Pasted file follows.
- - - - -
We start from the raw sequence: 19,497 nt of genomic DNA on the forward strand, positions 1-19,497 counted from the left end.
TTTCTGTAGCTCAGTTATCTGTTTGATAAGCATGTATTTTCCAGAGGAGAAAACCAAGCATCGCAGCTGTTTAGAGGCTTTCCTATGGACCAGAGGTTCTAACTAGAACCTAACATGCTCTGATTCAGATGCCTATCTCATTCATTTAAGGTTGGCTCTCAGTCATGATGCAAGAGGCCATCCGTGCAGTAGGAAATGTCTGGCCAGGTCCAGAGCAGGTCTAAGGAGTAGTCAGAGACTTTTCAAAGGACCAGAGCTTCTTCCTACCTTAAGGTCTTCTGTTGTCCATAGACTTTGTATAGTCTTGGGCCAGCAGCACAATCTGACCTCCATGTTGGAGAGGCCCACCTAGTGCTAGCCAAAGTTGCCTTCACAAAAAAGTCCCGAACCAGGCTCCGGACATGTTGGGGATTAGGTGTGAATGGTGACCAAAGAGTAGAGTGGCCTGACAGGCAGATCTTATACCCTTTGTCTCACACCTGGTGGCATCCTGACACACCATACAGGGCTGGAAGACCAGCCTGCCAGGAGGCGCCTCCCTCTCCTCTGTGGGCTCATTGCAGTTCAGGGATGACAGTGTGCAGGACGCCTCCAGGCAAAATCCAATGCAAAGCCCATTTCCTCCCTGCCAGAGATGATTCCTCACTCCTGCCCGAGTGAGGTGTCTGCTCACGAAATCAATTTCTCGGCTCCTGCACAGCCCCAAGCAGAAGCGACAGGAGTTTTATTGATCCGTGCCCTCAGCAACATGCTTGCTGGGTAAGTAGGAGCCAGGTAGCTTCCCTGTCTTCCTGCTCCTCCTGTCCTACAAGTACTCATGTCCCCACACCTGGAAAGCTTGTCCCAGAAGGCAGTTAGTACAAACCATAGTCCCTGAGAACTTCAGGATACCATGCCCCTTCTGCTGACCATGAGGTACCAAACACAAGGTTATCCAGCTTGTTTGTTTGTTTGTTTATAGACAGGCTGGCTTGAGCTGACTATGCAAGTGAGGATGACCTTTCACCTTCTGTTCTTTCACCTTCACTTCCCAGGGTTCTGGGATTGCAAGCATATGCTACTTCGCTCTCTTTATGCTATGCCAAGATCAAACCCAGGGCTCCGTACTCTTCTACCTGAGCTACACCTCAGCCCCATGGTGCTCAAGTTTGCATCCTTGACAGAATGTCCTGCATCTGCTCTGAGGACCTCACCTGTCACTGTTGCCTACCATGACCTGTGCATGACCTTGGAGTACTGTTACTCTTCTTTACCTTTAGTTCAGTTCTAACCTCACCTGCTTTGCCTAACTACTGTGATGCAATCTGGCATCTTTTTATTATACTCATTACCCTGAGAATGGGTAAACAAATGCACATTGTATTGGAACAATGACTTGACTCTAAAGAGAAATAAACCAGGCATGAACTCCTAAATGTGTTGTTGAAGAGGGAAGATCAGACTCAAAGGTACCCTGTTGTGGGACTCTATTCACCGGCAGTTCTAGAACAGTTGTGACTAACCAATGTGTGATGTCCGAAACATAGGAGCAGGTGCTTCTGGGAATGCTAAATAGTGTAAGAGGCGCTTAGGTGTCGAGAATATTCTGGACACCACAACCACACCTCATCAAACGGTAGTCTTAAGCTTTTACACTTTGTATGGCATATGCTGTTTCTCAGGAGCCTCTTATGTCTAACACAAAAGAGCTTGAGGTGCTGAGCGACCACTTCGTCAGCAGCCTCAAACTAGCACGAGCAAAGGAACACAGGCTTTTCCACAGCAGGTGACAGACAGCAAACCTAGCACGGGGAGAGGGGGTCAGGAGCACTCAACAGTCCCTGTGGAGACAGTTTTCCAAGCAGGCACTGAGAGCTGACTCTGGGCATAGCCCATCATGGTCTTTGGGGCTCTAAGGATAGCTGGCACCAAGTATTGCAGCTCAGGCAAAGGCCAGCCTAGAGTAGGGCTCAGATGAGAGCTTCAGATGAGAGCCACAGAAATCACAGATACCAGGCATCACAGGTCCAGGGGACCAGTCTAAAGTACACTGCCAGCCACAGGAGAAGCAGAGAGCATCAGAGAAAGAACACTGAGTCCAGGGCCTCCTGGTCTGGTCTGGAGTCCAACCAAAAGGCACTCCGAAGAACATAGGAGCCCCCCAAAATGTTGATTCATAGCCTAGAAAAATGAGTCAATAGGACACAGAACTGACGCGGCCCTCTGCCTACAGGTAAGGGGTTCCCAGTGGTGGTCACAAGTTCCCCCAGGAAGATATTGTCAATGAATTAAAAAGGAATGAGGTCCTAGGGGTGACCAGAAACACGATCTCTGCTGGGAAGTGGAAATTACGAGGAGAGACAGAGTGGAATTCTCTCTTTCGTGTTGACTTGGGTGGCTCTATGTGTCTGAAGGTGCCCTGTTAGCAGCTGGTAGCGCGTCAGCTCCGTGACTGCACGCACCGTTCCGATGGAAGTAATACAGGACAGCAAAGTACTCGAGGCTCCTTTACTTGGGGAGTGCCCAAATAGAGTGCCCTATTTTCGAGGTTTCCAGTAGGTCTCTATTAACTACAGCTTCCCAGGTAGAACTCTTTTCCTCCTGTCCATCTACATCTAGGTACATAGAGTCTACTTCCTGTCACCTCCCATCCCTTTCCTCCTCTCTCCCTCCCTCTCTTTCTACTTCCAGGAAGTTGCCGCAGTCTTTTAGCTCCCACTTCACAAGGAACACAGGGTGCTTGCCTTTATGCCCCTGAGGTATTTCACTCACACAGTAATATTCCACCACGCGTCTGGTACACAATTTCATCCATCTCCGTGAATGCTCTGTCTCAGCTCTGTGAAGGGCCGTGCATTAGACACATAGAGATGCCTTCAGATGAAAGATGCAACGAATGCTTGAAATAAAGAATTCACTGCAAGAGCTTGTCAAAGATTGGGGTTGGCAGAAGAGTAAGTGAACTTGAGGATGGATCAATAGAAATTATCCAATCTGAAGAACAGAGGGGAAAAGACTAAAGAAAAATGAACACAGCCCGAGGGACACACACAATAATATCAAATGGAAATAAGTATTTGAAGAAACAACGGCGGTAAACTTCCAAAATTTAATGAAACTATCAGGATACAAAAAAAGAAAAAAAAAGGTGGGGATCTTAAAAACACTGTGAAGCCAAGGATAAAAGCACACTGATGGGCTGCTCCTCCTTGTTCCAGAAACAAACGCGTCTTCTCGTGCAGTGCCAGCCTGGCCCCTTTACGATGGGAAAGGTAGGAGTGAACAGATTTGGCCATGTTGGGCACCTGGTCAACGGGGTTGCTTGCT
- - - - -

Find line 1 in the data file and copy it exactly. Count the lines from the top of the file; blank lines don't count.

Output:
We start from the raw sequence: 19,497 nt of genomic DNA on the forward strand, positions 1-19,497 counted from the left end.